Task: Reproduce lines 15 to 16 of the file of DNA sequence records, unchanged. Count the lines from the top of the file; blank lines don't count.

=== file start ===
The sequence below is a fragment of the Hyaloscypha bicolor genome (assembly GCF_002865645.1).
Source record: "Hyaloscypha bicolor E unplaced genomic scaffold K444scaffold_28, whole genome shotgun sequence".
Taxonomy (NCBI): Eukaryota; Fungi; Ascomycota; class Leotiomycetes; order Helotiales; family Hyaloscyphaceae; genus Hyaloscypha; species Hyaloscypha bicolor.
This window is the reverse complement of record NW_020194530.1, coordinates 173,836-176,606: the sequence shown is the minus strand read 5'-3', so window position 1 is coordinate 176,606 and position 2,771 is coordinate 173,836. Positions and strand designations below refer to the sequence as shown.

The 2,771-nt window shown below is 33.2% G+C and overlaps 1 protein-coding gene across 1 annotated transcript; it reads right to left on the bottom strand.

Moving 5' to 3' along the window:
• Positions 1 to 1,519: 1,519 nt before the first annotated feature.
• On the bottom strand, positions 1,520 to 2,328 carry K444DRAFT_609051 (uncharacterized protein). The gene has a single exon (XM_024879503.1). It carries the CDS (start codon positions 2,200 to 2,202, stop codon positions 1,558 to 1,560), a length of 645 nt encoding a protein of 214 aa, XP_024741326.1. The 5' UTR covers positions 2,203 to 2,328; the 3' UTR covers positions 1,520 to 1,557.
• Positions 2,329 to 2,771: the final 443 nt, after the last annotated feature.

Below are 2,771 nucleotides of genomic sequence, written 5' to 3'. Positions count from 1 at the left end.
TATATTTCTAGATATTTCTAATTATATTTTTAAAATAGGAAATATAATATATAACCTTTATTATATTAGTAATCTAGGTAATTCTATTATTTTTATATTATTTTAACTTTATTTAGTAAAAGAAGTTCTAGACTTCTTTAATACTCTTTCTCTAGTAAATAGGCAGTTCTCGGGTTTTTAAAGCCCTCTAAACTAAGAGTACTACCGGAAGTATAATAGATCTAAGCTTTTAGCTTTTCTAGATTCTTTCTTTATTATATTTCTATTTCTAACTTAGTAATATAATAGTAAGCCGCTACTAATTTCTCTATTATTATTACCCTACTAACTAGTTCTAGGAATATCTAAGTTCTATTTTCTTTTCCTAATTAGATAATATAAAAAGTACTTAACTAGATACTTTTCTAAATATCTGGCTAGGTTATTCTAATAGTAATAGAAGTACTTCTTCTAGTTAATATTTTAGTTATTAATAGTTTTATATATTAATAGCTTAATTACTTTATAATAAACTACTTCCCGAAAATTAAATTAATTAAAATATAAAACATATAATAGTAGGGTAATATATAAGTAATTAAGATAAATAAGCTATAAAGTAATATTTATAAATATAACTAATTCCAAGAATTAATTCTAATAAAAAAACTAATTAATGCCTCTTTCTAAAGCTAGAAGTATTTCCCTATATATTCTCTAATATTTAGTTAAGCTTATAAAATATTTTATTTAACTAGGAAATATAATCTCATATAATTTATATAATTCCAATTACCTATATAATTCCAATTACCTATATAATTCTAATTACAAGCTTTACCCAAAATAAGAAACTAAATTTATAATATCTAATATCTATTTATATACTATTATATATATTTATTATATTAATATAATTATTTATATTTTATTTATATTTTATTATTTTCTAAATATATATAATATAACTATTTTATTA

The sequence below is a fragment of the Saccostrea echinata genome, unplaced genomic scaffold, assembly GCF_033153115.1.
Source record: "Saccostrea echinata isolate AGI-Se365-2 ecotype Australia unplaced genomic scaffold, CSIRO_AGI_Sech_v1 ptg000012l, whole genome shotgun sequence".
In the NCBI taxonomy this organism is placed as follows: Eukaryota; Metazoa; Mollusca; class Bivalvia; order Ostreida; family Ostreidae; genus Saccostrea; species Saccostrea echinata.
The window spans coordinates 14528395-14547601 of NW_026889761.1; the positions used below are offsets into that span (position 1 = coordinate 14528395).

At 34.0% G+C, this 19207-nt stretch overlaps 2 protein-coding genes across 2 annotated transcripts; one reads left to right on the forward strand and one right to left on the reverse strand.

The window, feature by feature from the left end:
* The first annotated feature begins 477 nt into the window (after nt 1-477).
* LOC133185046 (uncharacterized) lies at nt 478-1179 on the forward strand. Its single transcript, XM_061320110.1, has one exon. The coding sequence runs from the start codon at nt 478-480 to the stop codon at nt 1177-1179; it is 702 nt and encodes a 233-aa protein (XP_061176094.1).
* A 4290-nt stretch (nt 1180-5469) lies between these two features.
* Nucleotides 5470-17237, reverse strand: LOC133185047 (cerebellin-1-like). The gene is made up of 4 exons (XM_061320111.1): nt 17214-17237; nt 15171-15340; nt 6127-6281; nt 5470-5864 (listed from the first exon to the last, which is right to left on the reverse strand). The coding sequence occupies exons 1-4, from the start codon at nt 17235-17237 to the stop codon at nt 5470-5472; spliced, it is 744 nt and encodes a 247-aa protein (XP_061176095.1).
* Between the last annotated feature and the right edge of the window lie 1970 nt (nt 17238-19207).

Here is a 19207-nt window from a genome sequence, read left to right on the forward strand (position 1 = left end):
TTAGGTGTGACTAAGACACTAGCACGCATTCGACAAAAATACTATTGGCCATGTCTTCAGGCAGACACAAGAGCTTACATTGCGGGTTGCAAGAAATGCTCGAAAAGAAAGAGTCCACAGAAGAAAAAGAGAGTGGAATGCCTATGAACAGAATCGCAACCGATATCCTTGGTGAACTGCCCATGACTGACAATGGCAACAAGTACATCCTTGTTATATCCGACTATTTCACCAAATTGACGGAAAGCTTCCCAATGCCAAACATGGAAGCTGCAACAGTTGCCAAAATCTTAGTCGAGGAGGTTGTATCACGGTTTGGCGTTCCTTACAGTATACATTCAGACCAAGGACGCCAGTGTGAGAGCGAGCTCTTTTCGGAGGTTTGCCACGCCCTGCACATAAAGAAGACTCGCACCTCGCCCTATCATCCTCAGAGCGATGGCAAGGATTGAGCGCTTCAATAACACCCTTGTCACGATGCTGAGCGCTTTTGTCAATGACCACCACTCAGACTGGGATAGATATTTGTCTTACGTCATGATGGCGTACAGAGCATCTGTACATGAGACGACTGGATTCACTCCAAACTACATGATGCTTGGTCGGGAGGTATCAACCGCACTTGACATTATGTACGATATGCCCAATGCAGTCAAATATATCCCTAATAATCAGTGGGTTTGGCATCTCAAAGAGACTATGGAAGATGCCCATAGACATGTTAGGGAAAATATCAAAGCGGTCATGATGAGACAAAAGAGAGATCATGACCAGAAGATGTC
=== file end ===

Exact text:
The window spans coordinates 14528395-14547601 of NW_026889761.1; the positions used below are offsets into that span (position 1 = coordinate 14528395).

At 34.0% G+C, this 19207-nt stretch overlaps 2 protein-coding genes across 2 annotated transcripts; one reads left to right on the forward strand and one right to left on the reverse strand.